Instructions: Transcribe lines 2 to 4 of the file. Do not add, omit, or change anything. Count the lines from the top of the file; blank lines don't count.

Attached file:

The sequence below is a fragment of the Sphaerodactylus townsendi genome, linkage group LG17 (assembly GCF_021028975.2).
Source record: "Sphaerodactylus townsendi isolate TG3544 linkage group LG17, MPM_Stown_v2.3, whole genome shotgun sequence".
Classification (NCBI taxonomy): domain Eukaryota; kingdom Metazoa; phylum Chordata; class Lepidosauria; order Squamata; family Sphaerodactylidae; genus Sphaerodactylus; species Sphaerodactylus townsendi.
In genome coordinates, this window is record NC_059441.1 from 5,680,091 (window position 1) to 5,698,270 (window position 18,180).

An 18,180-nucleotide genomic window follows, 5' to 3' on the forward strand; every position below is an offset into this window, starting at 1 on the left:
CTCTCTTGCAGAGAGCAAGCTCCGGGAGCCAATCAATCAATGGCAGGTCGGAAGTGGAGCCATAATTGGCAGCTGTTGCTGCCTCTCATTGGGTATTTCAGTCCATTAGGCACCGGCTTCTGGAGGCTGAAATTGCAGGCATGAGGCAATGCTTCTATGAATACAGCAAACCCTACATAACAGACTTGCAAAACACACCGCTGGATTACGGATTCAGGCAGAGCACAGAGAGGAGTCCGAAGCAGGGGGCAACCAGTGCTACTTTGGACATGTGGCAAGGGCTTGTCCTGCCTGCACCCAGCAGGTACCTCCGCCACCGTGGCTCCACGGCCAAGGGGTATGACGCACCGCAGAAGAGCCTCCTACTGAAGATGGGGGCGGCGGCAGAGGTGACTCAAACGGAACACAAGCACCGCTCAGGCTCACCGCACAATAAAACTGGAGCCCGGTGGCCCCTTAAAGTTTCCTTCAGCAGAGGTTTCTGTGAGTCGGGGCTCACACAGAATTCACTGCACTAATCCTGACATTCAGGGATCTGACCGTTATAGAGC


Source record: "Sphaerodactylus townsendi isolate TG3544 linkage group LG17, MPM_Stown_v2.3, whole genome shotgun sequence".
Classification (NCBI taxonomy): domain Eukaryota; kingdom Metazoa; phylum Chordata; class Lepidosauria; order Squamata; family Sphaerodactylidae; genus Sphaerodactylus; species Sphaerodactylus townsendi.
In genome coordinates, this window is record NC_059441.1 from 5,680,091 (window position 1) to 5,698,270 (window position 18,180).